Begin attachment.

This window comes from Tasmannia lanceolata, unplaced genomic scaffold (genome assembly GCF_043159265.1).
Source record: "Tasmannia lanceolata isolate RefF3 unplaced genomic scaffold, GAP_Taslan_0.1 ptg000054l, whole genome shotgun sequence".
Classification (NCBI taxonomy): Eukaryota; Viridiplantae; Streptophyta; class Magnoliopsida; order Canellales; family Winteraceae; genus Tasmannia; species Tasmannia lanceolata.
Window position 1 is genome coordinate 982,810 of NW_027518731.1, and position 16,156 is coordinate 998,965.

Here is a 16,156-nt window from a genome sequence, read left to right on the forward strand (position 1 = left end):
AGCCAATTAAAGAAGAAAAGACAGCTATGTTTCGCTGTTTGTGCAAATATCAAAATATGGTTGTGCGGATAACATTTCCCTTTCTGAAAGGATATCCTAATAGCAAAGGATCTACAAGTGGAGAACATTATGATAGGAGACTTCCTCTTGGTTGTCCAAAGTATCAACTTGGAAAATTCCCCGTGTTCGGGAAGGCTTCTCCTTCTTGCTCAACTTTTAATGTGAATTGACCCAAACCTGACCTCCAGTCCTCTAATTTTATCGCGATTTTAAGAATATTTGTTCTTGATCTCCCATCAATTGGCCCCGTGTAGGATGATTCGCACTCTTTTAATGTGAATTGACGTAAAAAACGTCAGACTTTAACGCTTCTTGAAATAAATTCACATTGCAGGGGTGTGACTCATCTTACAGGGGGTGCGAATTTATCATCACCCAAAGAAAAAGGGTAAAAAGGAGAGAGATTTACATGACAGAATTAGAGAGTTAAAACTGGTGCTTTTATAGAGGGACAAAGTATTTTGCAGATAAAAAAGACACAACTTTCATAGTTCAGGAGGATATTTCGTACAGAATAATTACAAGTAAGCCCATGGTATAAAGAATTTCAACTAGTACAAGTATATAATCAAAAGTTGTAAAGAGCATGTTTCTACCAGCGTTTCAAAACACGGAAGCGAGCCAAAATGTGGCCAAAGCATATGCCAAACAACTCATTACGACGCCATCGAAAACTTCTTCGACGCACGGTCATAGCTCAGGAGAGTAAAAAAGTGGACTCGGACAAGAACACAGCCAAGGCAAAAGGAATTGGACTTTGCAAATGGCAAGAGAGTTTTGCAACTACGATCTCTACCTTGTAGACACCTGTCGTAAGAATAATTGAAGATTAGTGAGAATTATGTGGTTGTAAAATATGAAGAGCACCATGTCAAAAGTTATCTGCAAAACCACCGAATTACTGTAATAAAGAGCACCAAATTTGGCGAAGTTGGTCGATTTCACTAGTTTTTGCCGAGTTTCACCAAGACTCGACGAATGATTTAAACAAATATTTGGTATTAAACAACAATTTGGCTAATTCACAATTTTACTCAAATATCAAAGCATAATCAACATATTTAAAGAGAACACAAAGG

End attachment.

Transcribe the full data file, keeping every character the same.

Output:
This window comes from Tasmannia lanceolata, unplaced genomic scaffold (genome assembly GCF_043159265.1).
Source record: "Tasmannia lanceolata isolate RefF3 unplaced genomic scaffold, GAP_Taslan_0.1 ptg000054l, whole genome shotgun sequence".
Classification (NCBI taxonomy): Eukaryota; Viridiplantae; Streptophyta; class Magnoliopsida; order Canellales; family Winteraceae; genus Tasmannia; species Tasmannia lanceolata.
Window position 1 is genome coordinate 982,810 of NW_027518731.1, and position 16,156 is coordinate 998,965.

Here is a 16,156-nt window from a genome sequence, read left to right on the forward strand (position 1 = left end):
AGCCAATTAAAGAAGAAAAGACAGCTATGTTTCGCTGTTTGTGCAAATATCAAAATATGGTTGTGCGGATAACATTTCCCTTTCTGAAAGGATATCCTAATAGCAAAGGATCTACAAGTGGAGAACATTATGATAGGAGACTTCCTCTTGGTTGTCCAAAGTATCAACTTGGAAAATTCCCCGTGTTCGGGAAGGCTTCTCCTTCTTGCTCAACTTTTAATGTGAATTGACCCAAACCTGACCTCCAGTCCTCTAATTTTATCGCGATTTTAAGAATATTTGTTCTTGATCTCCCATCAATTGGCCCCGTGTAGGATGATTCGCACTCTTTTAATGTGAATTGACGTAAAAAACGTCAGACTTTAACGCTTCTTGAAATAAATTCACATTGCAGGGGTGTGACTCATCTTACAGGGGGTGCGAATTTATCATCACCCAAAGAAAAAGGGTAAAAAGGAGAGAGATTTACATGACAGAATTAGAGAGTTAAAACTGGTGCTTTTATAGAGGGACAAAGTATTTTGCAGATAAAAAAGACACAACTTTCATAGTTCAGGAGGATATTTCGTACAGAATAATTACAAGTAAGCCCATGGTATAAAGAATTTCAACTAGTACAAGTATATAATCAAAAGTTGTAAAGAGCATGTTTCTACCAGCGTTTCAAAACACGGAAGCGAGCCAAAATGTGGCCAAAGCATATGCCAAACAACTCATTACGACGCCATCGAAAACTTCTTCGACGCACGGTCATAGCTCAGGAGAGTAAAAAAGTGGACTCGGACAAGAACACAGCCAAGGCAAAAGGAATTGGACTTTGCAAATGGCAAGAGAGTTTTGCAACTACGATCTCTACCTTGTAGACACCTGTCGTAAGAATAATTGAAGATTAGTGAGAATTATGTGGTTGTAAAATATGAAGAGCACCATGTCAAAAGTTATCTGCAAAACCACCGAATTACTGTAATAAAGAGCACCAAATTTGGCGAAGTTGGTCGATTTCACTAGTTTTTGCCGAGTTTCACCAAGACTCGACGAATGATTTAAACAAATATTTGGTATTAAACAACAATTTGGCTAATTCACAATTTTACTCAAATATCAAAGCATAATCAACATATTTAAAGAGAACACAAAGG